1. “Arrest.” First you were arrested. This means that the police took you into custody and think you are guilty of a crime. Before the police are allowed to ask you any questions about any crime they think you might be involved in or have knowledge of, they are required to read you your “Miranda warnings.”
2. “Reading Your Rights.” At some point the police should have told you that you have a right to remain silent. That anything you say can be used against you and that you have a right to speak with an attorney. The police should have also told you that if you cannot afford an attorney one will be provided for you. It is important for your attorney to know when this happened.
3. “Booking.” After you are taken into custody the police will take your photograph and fingerprints.
4. “Arraignment.” Within 48 hours of your arrest you will be arraigned. This is where the prosecutor tells the court what you have been arrested for. At the arraignment, the judge only wants to know whether you plead guilty, not guilty or no contest. Usually, the judge you see at your arraignment is not the judge who will handle your case after that point. Telling your side of the story to the arraignment judge only helps the prosecutor. Your bail hearing may be held at the arraignment or shortly afterwards. Also, a trial date may be set. If a trial date is set, it may change (get further away) as events progress.
5. “Indictment.” After you are arraigned and learn what you were of oficially arrested for, the prosecutor will show all their evidence to a grand jury (similar to a regular jury.) This is an entirely one-sided proceeding. Neither you nor your lawyer are allowed to participate. If the grand jury believes there is enough evidence against you, it will issue and indictment against you. The indictment (silent “c”) is the formal charge or charges against you.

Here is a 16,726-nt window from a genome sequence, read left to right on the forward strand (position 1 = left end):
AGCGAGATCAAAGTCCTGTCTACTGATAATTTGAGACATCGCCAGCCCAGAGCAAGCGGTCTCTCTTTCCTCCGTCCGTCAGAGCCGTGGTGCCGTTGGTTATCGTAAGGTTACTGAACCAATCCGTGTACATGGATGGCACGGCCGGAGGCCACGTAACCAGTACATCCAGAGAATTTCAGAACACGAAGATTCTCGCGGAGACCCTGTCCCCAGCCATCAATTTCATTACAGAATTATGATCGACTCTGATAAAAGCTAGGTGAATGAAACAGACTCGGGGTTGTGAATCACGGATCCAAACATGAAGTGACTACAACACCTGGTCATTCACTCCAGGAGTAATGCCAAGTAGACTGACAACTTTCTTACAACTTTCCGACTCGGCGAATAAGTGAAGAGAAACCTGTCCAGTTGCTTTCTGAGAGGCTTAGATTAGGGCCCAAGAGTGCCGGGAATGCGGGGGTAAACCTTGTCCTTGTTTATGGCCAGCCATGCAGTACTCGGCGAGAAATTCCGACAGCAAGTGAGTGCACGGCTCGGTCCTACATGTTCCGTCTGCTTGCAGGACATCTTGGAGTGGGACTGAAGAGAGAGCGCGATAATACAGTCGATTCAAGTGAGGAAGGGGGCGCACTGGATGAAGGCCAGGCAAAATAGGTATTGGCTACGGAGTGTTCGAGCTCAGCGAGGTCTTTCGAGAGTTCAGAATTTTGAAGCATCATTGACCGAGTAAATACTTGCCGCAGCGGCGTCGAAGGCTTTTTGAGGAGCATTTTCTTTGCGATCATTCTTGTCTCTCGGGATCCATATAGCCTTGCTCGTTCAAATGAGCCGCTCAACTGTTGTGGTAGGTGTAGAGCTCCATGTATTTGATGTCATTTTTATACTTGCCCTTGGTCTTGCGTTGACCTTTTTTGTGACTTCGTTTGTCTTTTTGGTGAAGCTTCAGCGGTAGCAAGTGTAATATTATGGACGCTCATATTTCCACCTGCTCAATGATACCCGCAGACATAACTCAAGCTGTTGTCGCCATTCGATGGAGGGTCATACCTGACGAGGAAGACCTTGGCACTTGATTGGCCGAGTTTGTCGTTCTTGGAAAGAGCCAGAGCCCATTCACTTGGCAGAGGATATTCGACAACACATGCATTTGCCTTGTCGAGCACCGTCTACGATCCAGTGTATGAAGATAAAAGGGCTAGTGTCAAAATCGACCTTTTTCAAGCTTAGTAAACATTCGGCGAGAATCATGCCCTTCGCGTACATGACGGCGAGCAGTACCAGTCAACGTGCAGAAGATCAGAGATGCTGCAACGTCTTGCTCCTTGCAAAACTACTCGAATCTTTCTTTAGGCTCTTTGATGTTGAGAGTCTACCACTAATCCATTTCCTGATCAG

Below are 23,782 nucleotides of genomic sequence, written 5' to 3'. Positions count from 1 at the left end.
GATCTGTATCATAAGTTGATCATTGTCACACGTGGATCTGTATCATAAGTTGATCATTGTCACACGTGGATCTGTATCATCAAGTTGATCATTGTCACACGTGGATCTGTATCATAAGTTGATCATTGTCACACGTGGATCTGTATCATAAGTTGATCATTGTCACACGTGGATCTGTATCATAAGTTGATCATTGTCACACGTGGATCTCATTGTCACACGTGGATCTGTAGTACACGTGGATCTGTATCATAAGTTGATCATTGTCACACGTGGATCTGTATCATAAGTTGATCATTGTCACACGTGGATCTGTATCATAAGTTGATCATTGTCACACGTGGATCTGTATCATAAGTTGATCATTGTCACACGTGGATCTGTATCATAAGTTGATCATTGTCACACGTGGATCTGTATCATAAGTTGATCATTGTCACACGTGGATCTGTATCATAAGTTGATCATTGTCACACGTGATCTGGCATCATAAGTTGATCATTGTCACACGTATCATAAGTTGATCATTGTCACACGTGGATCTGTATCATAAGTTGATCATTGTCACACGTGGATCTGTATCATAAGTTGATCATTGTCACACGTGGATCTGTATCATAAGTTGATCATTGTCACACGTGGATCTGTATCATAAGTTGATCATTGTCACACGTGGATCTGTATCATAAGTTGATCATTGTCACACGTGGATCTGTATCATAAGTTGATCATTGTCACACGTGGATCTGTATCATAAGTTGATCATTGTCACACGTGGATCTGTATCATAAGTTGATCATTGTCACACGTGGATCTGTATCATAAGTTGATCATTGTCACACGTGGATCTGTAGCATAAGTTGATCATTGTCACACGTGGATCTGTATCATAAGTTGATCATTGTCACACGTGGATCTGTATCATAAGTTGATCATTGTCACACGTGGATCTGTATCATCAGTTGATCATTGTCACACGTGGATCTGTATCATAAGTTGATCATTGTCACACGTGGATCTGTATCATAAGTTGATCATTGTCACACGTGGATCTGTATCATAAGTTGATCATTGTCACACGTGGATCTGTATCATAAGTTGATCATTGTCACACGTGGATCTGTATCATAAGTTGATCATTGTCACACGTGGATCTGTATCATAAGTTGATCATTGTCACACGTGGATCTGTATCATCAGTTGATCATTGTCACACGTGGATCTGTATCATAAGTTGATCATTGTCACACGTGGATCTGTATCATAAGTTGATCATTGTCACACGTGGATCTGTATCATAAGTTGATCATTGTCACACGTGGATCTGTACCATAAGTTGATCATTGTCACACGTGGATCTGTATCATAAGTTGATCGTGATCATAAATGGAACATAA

6. “Discovery.” After there are formal charges against you, you have a right to see all the evidence that the prosecutor has including questioning witnesses. This process may take several months. Towards the end of the discovery period your lawyer and the prosecutor may begin to negotiate or bargain the charges against you. This is called “plea bargaining.”
7. “Plea Bargaining.” Plea Bargaining may start at any time, but generally, your lawyer will wait until he or she sees all the evidence against you. Plea Bargaining may continue sometimes until trial. Be aware that in many cases there are sentencing laws that control how long or shot a sentence may be imposed for any given type of crime. Your lawyer cannot change these guidelines but he or she may be able to negotiate a different type of charge or fewer charges which carries a lesser sentence.
8. “Trial.” If the grand jury hands down an indictment and your lawyer is unable to negotiate a plea with the prosecutor, there will be a trial. In a trial, the prosecutor goes first and tells their whole case to the jury, witnesses for the prosecution are heard and evidence against you is presented. After the prosecutor is finished, your lawyer will tell your side of the story. Your lawyer will get the chance to question each of the prosecutor’s witnesses and each item of evidence presented against you. Your lawyer may use any one of a number of different strategies to defend you at the trial. This will all be discussed in further detail at a later date if your case reaches that point.
9. “Sentencing.” If the jury finds you guilty it is up to the judge to determine what your sentence will be. The sentencing usually happens a few weeks after the trial ends.